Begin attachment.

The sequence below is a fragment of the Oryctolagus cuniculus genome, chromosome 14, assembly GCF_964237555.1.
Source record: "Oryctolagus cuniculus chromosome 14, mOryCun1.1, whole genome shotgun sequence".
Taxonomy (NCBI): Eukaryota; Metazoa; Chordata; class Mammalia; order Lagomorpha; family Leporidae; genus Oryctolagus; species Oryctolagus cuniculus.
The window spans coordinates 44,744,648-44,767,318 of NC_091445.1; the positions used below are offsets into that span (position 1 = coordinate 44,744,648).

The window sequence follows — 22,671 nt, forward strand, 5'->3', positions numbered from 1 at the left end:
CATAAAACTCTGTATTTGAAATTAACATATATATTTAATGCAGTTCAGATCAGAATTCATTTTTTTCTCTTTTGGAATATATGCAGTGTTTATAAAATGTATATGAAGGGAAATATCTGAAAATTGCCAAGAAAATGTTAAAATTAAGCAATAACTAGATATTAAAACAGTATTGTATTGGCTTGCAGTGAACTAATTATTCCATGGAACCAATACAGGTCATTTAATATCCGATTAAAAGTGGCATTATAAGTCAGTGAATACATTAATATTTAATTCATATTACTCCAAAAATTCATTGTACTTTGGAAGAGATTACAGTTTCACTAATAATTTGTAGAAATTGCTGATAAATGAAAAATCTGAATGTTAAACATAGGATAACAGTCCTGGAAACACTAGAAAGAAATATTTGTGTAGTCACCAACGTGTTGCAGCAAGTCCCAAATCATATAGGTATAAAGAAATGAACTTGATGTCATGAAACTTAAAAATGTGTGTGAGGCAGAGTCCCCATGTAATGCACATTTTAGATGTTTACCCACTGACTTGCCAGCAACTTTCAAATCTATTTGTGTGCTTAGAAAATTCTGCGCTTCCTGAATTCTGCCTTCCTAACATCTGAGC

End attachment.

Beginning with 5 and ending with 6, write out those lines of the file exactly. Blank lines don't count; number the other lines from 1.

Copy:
The window sequence follows — 22,671 nt, forward strand, 5'->3', positions numbered from 1 at the left end:
CATAAAACTCTGTATTTGAAATTAACATATATATTTAATGCAGTTCAGATCAGAATTCATTTTTTTCTCTTTTGGAATATATGCAGTGTTTATAAAATGTATATGAAGGGAAATATCTGAAAATTGCCAAGAAAATGTTAAAATTAAGCAATAACTAGATATTAAAACAGTATTGTATTGGCTTGCAGTGAACTAATTATTCCATGGAACCAATACAGGTCATTTAATATCCGATTAAAAGTGGCATTATAAGTCAGTGAATACATTAATATTTAATTCATATTACTCCAAAAATTCATTGTACTTTGGAAGAGATTACAGTTTCACTAATAATTTGTAGAAATTGCTGATAAATGAAAAATCTGAATGTTAAACATAGGATAACAGTCCTGGAAACACTAGAAAGAAATATTTGTGTAGTCACCAACGTGTTGCAGCAAGTCCCAAATCATATAGGTATAAAGAAATGAACTTGATGTCATGAAACTTAAAAATGTGTGTGAGGCAGAGTCCCCATGTAATGCACATTTTAGATGTTTACCCACTGACTTGCCAGCAACTTTCAAATCTATTTGTGTGCTTAGAAAATTCTGCGCTTCCTGAATTCTGCCTTCCTAACATCTGAGC